Taking a little break

Hi everyone!

I’ll be brief and I’m going to be honest with you. Lately, I haven’t felt like writing anything. I have felt a sickening pressure to write and it really just gives me the worst writer’s block.

It’s a pressure I put upon myself, but when you write nonstop and you also work a full time job there’s always a point where something gives.

And I don’t want to be the type of zombie person who works all the time and never has time for herself. You end up making sacrifices and for me, the first thing to go is my leisurely love of reading books.

I hate being this way. I hate being uninspired and stressed out and reading words, but not really absorbing them. This is why I’ve decided to take a two-week vacation from writing.

You’re seeing this on the cusp of week two, so I’ll be back soon.  I just felt like I should say something to you all so you’re not worried I’ve disappeared for good. I’m sorry, I sometimes disappear like that.

In the meantime, I’m going to be writing offline (in my journal) and just enjoying reading. I’ll be back with some great reviews, definitely some more posts, and hopefully a plan for 2018. I want to be able to give you all some great reads as well as give myself some time to decompress.

It’s always good to take a vacation every once in a while. Your body needs to decompress otherwise you end up getting sick. I want to take the pressure of writing something to you off so I don’t end up writing something stupid. I mean, my last idea was writing a blog post about all the best snacks to eat while reading. Maybe that is something you’d want to read from me :).

I will be back in a week! I just want to take the time to read and enjoy the beautiful snow here in New Jersey before I look up from my computer and the winter has become spring.

I do hope you understand! I wouldn’t want to disappoint you, but I need to do this for myself. I’ll see you all soon!

Simone

Knowing (and reading) your genre

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For a really long time, I just basically read whatever came my way. You give me a title, I’ll check it out. I never considered any genre to be my go-to genre and felt the bookish world to be my oyster. I wanted to read all the books.

However, you find out at one point or another that not all books are made for you. I think it’s at some point in every reader’s life they discover the genres that they enjoy the most. Sometimes it’s a gradual pull towards it. Other times, it just finds you. It’s always good to know what genres you like because then of course, you’ll never get bored.

But what if you don’t know what genre you’re interested in? How do you discover it for yourself? This I learned recently while trying to get into thrillers and mysteries.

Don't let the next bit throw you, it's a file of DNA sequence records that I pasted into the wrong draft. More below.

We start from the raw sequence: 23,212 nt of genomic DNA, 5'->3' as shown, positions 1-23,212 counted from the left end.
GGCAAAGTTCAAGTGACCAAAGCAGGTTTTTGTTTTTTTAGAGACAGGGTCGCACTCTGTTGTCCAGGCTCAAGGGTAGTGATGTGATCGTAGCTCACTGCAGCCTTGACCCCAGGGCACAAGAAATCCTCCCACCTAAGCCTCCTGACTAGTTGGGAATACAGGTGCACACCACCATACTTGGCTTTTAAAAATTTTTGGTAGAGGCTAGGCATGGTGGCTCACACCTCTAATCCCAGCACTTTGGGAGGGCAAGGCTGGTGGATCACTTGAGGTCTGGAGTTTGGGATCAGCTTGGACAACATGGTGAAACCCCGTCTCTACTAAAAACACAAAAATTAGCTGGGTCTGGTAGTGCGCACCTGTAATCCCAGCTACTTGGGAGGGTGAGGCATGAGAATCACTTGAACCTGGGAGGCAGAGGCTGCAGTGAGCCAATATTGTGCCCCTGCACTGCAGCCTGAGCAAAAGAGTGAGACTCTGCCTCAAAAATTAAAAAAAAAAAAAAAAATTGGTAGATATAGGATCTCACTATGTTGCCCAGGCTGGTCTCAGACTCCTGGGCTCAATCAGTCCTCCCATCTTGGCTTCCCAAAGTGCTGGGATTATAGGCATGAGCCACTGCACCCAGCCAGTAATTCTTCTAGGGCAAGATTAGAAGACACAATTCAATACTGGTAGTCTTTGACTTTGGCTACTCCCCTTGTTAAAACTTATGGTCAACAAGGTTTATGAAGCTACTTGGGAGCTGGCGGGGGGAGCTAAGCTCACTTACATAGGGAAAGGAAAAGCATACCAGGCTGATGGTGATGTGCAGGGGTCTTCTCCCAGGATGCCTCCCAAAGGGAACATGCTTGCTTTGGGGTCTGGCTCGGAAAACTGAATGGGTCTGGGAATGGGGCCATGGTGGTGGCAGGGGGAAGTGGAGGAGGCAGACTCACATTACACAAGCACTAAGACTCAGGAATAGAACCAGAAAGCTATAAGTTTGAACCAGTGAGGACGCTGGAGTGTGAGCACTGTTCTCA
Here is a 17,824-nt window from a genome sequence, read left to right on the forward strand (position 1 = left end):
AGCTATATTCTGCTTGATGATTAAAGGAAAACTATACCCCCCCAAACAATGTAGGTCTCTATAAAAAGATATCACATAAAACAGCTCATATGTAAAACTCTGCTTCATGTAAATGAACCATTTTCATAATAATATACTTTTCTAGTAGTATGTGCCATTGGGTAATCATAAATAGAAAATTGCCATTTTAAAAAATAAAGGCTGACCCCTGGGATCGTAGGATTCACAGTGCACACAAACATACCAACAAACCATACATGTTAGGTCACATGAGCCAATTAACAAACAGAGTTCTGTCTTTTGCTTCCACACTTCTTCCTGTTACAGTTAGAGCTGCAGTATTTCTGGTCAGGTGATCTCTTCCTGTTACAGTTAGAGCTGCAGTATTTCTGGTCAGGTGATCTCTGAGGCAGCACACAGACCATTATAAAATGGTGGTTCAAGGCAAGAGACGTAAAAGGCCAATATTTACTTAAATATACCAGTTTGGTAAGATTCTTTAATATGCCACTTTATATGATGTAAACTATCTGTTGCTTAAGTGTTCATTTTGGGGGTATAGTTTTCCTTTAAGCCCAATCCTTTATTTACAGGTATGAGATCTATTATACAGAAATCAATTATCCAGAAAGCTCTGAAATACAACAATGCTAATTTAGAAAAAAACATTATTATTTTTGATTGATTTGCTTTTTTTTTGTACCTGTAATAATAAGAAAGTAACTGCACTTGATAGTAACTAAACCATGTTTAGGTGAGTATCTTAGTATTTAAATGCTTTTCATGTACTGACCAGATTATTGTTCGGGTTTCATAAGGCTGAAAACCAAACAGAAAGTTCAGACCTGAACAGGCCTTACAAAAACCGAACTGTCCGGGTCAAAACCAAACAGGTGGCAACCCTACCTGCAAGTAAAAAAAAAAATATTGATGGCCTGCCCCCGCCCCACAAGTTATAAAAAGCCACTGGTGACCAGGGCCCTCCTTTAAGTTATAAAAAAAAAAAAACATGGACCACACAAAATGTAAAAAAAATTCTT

I kind of shied away from mysteries and thrillers because I have some pretty bad anxiety when it comes to those reads. I think the last book I read was Gone Girl and that not only scared the crap out of me, but I think I remember throwing the book across the room. Thrillers have been a mystery to me, so I decided I wanted to take a deep dive into the genre.

I picked out a few books from my Book of the Month Club and I agreed to review a few mystery novels. I wanted to get a sense of the genre and see if perhaps this is for me. Sadly, it wasn’t. I didn’t find the thriller genre to be as fun and interesting as what I normally gravitate towards.

Now I know that thrillers and mysteries don’t really get me reading more, but I don’t know what I like to read.

I took a deep dive into my Goodreads account to see. I’ve been keeping a record of my books since 2011, so I knew I would find some good stuff there. There were a few patterns I can easily find and I think that this quickly decided what my favorite genres were.

It appeared that my favorite genres were Literary Fiction, YA, Science Fiction, Fantasy, and a little Romance. Of course I’ve also been reading a ton of diverse reads over the past few years as well.

It didn’t really shock me that I read these genres specifically. I guess I didn’t see this pattern before because I’m so used to reading whatever came my way. Perhaps there were more of these genres that came my way than others. It’s kind of funny when you dive into something like this and figure out that you’ve been running patterns you’re entire life.

Oddly, I felt empowered. I knew exactly what genres I loved reading, but the new challenge I came across was understanding what the basics are of these genres. No one wants to be the guy that announces their favorite genres and hasn’t read the “staple” novels. Would other genre-readers be able to identify with you or are you just a “poseur” pretending to like something you have no understanding about?

I’ve finally come to terms with the genres that I love, so now I’m on the quest to find the books that make up these genres. I’m pretty sure I’d get the proverbial shit kicked out of me for not reading the definitive works that defined the genre. I mean, I might have tried to read Lord of the Rings, but those movies came out and were so conveniently easier to watch than read.